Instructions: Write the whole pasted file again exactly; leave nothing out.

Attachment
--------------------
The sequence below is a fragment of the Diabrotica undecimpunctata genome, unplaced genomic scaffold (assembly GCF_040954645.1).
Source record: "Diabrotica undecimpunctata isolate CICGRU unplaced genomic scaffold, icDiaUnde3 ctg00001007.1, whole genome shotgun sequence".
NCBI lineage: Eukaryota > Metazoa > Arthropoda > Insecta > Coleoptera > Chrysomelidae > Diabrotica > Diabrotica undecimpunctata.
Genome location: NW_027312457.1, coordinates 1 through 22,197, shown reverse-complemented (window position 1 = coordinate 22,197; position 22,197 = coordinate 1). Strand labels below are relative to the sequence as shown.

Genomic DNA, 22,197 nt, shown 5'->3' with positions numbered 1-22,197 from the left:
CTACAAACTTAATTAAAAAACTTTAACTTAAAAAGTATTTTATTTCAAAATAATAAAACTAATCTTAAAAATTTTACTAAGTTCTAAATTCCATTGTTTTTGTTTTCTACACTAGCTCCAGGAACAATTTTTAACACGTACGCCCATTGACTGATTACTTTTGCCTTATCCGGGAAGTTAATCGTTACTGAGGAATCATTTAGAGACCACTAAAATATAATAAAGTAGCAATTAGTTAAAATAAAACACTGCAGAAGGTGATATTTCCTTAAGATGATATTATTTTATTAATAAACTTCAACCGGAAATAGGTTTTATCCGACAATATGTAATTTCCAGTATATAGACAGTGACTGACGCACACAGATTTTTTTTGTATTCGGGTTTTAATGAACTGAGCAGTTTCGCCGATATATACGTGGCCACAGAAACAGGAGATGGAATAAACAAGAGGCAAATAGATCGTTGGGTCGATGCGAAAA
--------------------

The sequence below is a fragment of the Diabrotica undecimpunctata genome, unplaced genomic scaffold (assembly GCF_040954645.1).
Source record: "Diabrotica undecimpunctata isolate CICGRU unplaced genomic scaffold, icDiaUnde3 ctg00001007.1, whole genome shotgun sequence".
NCBI lineage: Eukaryota > Metazoa > Arthropoda > Insecta > Coleoptera > Chrysomelidae > Diabrotica > Diabrotica undecimpunctata.
Genome location: NW_027312457.1, coordinates 1 through 22,197, shown reverse-complemented (window position 1 = coordinate 22,197; position 22,197 = coordinate 1). Strand labels below are relative to the sequence as shown.

Genomic DNA, 22,197 nt, shown 5'->3' with positions numbered 1-22,197 from the left:
CTACAAACTTAATTAAAAAACTTTAACTTAAAAAGTATTTTATTTCAAAATAATAAAACTAATCTTAAAAATTTTACTAAGTTCTAAATTCCATTGTTTTTGTTTTCTACACTAGCTCCAGGAACAATTTTTAACACGTACGCCCATTGACTGATTACTTTTGCCTTATCCGGGAAGTTAATCGTTACTGAGGAATCATTTAGAGACCACTAAAATATAATAAAGTAGCAATTAGTTAAAATAAAACACTGCAGAAGGTGATATTTCCTTAAGATGATATTATTTTATTAATAAACTTCAACCGGAAATAGGTTTTATCCGACAATATGTAATTTCCAGTATATAGACAGTGACTGACGCACACAGATTTTTTTTGTATTCGGGTTTTAATGAACTGAGCAGTTTCGCCGATATATACGTGGCCACAGAAACAGGAGATGGAATAAACAAGAGGCAAATAGATCGTTGGGTCGATGCGAAAA